I like to study arguments on both sides of the God question. The idea behind “I just believe in one less god than you do” is that humanity has invented thousands of gods throughout history. The atheist and the Christian both reject these many gods, so rejecting gods by the truckload can’t be something the Christian would object to. Why then would the Christian criticize when the atheist rejects that one final god?
Some Christians aren’t impressed. To make sure atheists use only arguments that can be supported, let’s look at rebuttals from Christian authors.
1. You’re misusing the word “atheist.”
The first concern is that the word “atheist” is used too broadly. One form of the argument is, “We are all atheists with respect to other religions, and we atheists just take it one step further.”
The core problem is calling Christians (and others) atheists! …
It would be absurd for a Christian to see a Muslim and say “Oh, they’re an atheist!” For the Muslim is clearly not an atheist, rather, he/she is a theist! (Source)
Does this author propose to now turn on his heel and walk away, confident that he’s slapped down the challenge? Surely the point is obvious, and if it is stated incorrectly, he should correct it. To do otherwise is cowardly.
I’ve written about a similar problem, the (supposedly) self-defeating statement. I’m frustrated at apologists who point out a logical or technical error in a statement and then sit back, as if that were a proper rebuttal. Yes, sometimes it is, but it is at least uncharitable to not consider ways to correct it.
Let’s hope the arguments get stronger.
1b. There’s a big difference between an atheist and a theist
For a related angle, start with this well-known version of the argument from Stephen Roberts: “I contend that we are both atheists. I just believe in one fewer god than you do.” Greg Koukl twisted it by imagining saying to a married man: “I contend that we are both bachelors. I am just married to one less woman than you.”
Someone is a “married man” whether he’s married to one woman or dozens. One’s bachelor status requires him to be married to zero, just like one’s atheist status requires one to accept zero gods.
Like argument #1, this is just a semantic argument. I agree with Koukl that the focus here is on the one (or few) woman you are married to, not the billions you’re not married to. His parallel to our statement is clear: the theist’s focus is on the one or more gods you believe in, not the myriad you don’t.
This handwaving does nothing to respond to the point that the Christian, like the atheist, happily denies the existence of all gods … but the Christian makes one exception. Why is the exception justified rather than special pleading? Doesn’t the Christian have the burden of proof to justify their position?
2. But pretty much everyone throughout history has believed in God!
Yeah, and pretty much everyone throughout history has believed in superstition. They might’ve seen evil spirits behind a death or a famine; they might’ve seen good spirits behind a military victory or good harvest. The longevity of those superstitions doesn’t mean that they’re correct or that we should privilege them in any way. And when we evaluate them, they don’t hold up. Does Christianity hold up any better?
While they differ on the specifics of what God is like … if everyone has some idea of God, then our question should be what is God really like, not does God exist. (Source)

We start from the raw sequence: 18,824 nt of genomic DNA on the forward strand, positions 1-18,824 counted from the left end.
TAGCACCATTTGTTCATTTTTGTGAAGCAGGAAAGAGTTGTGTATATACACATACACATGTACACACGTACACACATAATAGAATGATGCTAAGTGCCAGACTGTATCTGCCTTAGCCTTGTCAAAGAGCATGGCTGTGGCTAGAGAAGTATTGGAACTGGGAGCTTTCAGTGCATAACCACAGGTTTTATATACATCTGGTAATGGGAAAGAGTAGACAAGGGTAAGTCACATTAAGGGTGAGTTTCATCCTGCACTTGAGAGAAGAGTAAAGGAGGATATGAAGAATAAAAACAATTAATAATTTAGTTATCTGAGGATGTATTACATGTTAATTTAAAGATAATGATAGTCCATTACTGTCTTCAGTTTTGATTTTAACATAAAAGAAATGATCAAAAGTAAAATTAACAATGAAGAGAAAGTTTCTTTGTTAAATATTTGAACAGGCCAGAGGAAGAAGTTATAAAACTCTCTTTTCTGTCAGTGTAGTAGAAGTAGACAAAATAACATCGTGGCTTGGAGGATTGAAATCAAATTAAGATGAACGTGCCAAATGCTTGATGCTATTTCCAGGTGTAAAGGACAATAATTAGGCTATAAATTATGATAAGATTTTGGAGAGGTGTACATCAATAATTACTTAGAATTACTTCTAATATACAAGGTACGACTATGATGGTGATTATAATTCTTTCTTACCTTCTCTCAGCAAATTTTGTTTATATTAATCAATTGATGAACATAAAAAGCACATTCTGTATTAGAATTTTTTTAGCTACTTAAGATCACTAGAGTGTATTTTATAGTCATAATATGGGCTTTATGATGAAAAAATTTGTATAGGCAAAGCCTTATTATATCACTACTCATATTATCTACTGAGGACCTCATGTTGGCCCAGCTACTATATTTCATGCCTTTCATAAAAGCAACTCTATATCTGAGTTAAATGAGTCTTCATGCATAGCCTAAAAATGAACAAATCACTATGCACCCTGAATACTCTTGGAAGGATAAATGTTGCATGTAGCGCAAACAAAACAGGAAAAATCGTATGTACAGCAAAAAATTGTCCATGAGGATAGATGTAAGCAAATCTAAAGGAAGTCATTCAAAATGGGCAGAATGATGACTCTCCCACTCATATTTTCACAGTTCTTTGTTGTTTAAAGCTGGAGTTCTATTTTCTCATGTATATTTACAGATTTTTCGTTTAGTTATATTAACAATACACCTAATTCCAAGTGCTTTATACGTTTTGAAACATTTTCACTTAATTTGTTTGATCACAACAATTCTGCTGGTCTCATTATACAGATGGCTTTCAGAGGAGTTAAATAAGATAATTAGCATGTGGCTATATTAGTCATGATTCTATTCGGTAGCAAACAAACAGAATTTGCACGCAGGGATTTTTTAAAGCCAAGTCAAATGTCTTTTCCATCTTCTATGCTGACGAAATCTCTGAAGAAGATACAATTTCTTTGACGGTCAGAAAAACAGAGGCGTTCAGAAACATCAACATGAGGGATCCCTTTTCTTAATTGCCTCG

3. God is like a person about whom we have differing input. That’s no reason to doubt her existence.
This argument compares the world’s many competing religious views to the many competing views of a particular woman. Person A is married to her. Person B is her subordinate at work. Person C is an ex-boyfriend. Person D is a pen pal and has never met her. These and many other people know her in different ways and would have differing and perhaps even contradicting stories to tell, but an outsider wouldn’t conclude that she doesn’t exist.
This is true, but the analogy is poor. This is all commonplace. We know about people and about the many ways we can incompletely understand them. A claim about the supernatural (which has yet to be demonstrated) is a very different thing. “Suppose that a woman exists; now suppose that a god exists” doesn’t work.
A story about a woman that claims to be factual? The default is that that refers to an actual person. When that assumption turns out to be wrong, we have a man-bites-dog story, like the mysterious girlfriend of Notre Dame football player Manti Te’o. That is a bit closer to the god claim, but even there we’ve got a long way to go.
4. Christianity is real while the other religions from history were mere social conventions.
People did not really believe in Shu, Nut, Hercules, Baal, Wearisomu, Enki, Utu, Diana, and the like in the same way that people believe in Yahweh. Their belief was more of a social convention which included all the pressures that such a system demanded. Their gods were more “faddish” than anything else. (Source)
Remember how the god of the Old Testament changes. God was just a dude who walked in the Garden in the cool of the evening to chat with Adam and Eve, but later he said, “No one may see me and live.” God had to send out spies to get intelligence about the status of Sodom and Gomorrah, but now he’s omniscient. Who’s faddish now?
Their existence was rather fluid, changing and even morphing into other gods.
That reminds me of how the omniscient and unchanging Yahweh demanded rituals for the Hebrews to follow. Later, he threw out that rulebook and said that belief in the saving sacrifice of Jesus was the way to please him. You’d think he’d get it right the first time.
Continue with part 2.
“I don’t understand how you don’t believe in God.”
Well, you know how you don’t believe in Zeus?
— Ricky Gervais
Image credit: Chris, flickr, CC